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Russian activist: Gay crackdown seeks to ‘shut down’ advocacy

Polina Andrianova’s group fined 500,000 rubles under “foreign agent” law



Russia, anti-gay, gay news, Washington Blade

Russia, anti-gay, gay news, Washington Blade

Protesters gathered outside of the Russian Embassy on Wednesday, July 31, 2013. (Washington Blade photo by Damien Salas)

A member of a Russian LGBT rights group that was fined under the country’s “foreign agent” law said on Friday the ongoing gay crack down in Russia seeks to “shut down any kind of possibility for LGBT advocacy.”

“These laws are aimed at driving LGBT people back into silence, back underground, back to the invisibility,” Polina Andrianova of Coming Out, a St. Petersburg-based advocacy group, told the Washington Blade. “That’s the whole point of them.”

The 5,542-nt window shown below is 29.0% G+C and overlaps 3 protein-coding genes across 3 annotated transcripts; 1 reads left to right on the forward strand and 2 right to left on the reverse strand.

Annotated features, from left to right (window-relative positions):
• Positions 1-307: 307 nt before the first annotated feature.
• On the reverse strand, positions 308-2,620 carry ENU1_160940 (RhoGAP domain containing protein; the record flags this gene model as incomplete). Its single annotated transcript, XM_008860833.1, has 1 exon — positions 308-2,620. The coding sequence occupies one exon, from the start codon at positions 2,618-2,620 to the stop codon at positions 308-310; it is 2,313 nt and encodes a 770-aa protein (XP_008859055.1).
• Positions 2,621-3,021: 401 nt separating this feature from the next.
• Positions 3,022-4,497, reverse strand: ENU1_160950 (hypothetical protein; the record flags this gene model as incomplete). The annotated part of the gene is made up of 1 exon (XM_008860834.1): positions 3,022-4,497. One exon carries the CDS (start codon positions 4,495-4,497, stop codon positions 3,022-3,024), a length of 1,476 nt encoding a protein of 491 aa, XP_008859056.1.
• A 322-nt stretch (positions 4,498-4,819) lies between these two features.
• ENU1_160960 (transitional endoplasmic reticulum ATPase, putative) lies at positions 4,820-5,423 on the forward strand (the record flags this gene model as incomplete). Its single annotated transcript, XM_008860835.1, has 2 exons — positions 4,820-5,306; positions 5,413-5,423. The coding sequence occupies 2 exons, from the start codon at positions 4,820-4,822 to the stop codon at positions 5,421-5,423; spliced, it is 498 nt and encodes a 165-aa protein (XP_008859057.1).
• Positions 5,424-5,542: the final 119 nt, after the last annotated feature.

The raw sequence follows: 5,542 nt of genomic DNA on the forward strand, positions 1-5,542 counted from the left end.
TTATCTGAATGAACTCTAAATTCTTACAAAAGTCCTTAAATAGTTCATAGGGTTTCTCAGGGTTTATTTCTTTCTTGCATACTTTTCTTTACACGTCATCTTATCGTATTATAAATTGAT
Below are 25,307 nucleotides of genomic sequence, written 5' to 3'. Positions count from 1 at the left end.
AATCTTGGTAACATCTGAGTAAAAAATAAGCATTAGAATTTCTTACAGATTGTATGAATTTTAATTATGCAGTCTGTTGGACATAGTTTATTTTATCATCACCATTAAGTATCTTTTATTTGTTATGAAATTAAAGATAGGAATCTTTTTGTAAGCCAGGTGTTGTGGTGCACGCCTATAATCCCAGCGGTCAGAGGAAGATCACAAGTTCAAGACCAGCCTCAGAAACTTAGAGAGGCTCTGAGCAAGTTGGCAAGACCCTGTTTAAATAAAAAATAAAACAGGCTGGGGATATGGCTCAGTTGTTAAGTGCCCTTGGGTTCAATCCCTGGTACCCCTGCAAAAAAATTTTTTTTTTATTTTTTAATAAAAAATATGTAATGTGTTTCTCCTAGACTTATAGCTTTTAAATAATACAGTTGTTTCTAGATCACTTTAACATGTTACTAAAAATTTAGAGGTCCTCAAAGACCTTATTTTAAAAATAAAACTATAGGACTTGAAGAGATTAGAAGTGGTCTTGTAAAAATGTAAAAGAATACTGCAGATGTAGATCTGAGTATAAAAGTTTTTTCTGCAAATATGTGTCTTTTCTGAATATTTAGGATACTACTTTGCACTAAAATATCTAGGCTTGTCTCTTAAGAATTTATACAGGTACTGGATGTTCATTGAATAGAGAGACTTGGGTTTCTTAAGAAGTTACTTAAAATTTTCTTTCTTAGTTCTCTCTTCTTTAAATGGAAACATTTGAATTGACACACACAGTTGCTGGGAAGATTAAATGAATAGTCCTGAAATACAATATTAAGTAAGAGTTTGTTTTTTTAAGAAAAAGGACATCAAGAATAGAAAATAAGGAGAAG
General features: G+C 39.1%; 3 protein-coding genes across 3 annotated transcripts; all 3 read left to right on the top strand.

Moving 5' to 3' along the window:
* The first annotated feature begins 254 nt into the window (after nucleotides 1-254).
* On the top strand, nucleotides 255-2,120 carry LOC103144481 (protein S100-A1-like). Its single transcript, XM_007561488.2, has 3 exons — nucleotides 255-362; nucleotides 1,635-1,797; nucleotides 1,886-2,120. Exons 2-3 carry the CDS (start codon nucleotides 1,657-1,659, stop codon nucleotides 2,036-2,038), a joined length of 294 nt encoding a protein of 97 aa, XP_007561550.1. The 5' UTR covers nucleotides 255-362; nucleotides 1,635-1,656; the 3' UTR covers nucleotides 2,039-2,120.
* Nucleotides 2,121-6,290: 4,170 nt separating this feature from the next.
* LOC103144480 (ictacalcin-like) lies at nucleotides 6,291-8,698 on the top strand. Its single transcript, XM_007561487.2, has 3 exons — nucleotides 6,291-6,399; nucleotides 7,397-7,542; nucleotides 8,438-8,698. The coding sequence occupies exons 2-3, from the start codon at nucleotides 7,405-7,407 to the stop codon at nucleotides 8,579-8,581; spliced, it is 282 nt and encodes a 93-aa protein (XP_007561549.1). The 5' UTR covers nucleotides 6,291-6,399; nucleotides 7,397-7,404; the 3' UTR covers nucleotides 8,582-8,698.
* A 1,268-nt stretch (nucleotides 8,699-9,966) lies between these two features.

Andrianova spoke to the Blade from St. Petersburg after an appellate judge in the city on July 25 overturned a lower court’s ruling that fined Coming Out 500,000 rubles or slightly more than $15,000 for violating a 2012 law that requires groups that receive funding from outside Russia to register as a “foreign agent.”

“We were extremely surprised the appeal judge actually dismissed the decision of the lower court and sent our case back for trial,” she said. “Even though it’s clear we’re not guilty of anything, we did not expect that.”

The Coming Out case comes against the backdrop of growing outrage over Russia’s LGBT rights record.